We arrived back in Egypt Sunday, and I started teaching yesterday. For now, I can give my initial impressions of my arrival. The sky was grey since there have been khamisin (sandstorms) this week. We went from the airport back to our apartment. I only saw one tank, which was a huge change from our trip to the airport when we left. Then, they were everywhere. On the ride in, the one I saw was parked in front of the J. W. Marriott Hotel, which is large compound out in the desert. It was pretty inconspicuous.
As we came into the neighborhood, I saw a few things that really excited me. On Road 216, there were a dozen or so young teenagers painting the curbs of the median on the road. It looked good. Then we made another turn onto Road 254 and there was another group of teenagers, mostly girls, a little bit older, also doing some work. They were fixing a busted up sidewalk which is right along a route I take to the bus stop everyday. And that big pile of garbage which I would pass daily for two years was bundled up into a few dozen bags. Lamposts that were dug up as barricades are replanted in the ground. There are Egyptian flags everywhere. This is one view of the revolution and young Egyptians are taking pride in their city and their environment. It makes perfect sense, but there is something really amazing in seeing it. As we continued toward home, the midans in the neighborhood had newly painted curbs and especially well-tended gardens. There are still quite a few potholes in the street, primarily from the barricades that folks had set up in the neighborhood a few weeks ago.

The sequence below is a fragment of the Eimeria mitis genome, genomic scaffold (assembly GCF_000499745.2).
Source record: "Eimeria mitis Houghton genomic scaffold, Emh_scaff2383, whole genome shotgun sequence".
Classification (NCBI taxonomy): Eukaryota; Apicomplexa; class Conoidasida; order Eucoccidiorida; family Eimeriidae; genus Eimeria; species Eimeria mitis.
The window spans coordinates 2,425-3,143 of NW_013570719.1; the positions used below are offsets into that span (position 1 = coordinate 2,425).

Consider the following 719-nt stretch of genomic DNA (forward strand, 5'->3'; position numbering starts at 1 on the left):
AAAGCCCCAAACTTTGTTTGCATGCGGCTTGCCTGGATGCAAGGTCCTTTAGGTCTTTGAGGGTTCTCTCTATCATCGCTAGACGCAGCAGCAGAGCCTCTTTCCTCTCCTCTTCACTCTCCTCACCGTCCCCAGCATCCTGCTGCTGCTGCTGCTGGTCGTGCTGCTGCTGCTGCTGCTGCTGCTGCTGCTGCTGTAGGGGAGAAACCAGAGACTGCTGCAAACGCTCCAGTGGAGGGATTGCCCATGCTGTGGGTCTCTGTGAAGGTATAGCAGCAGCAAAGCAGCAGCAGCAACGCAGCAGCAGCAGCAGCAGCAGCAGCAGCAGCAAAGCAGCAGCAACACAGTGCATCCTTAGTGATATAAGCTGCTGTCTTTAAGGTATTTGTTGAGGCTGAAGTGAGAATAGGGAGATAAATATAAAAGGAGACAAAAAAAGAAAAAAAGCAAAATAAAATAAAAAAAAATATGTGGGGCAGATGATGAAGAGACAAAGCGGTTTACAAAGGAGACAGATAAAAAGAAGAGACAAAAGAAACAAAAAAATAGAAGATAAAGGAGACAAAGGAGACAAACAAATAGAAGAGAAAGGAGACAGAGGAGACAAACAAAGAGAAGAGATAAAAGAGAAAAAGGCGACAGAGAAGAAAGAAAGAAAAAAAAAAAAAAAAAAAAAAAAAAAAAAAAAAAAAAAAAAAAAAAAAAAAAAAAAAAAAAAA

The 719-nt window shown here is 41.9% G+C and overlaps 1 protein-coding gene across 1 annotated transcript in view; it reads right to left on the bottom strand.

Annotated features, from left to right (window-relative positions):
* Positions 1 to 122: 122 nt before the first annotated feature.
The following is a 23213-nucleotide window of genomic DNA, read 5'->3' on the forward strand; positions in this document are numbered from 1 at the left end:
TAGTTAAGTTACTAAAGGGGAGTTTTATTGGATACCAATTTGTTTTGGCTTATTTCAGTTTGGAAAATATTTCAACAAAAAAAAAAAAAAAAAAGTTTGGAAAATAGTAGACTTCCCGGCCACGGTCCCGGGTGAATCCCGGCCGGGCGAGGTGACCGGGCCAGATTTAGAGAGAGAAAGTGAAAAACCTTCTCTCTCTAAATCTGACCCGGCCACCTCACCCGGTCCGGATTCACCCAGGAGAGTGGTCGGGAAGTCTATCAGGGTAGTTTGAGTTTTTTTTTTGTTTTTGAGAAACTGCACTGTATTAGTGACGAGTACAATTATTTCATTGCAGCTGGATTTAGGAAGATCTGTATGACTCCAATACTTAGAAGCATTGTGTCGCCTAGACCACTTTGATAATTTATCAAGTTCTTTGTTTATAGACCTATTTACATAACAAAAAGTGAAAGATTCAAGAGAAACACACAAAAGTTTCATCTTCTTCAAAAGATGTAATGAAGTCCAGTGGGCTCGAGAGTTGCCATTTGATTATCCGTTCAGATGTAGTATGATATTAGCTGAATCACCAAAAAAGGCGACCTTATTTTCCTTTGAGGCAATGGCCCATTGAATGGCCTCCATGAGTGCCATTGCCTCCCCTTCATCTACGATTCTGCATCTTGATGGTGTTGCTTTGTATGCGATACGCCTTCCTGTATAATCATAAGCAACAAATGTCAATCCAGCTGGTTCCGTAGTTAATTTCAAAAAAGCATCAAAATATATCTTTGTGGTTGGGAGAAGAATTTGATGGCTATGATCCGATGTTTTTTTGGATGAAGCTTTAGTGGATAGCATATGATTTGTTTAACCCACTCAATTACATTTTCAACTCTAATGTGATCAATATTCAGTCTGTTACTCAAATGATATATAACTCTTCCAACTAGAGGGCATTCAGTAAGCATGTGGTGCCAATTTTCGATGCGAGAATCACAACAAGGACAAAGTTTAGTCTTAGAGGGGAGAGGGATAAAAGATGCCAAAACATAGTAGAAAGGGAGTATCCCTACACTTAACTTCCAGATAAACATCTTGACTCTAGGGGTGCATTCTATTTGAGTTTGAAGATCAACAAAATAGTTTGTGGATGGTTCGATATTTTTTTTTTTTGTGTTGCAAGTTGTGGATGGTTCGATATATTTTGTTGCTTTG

On campus, the service workers (security and custodians) were on strike, which is great to see. There are striking workers throughout the country—working folks have learned the lessons from Tahrir Square and putting them into practice in extraordinary ways right away. It was great to reconnect with colleagues. I enjoyed my time with my students, and look forward to more classroom time. On the way home from campus, I saw a few more tanks, but still fewer than before I left.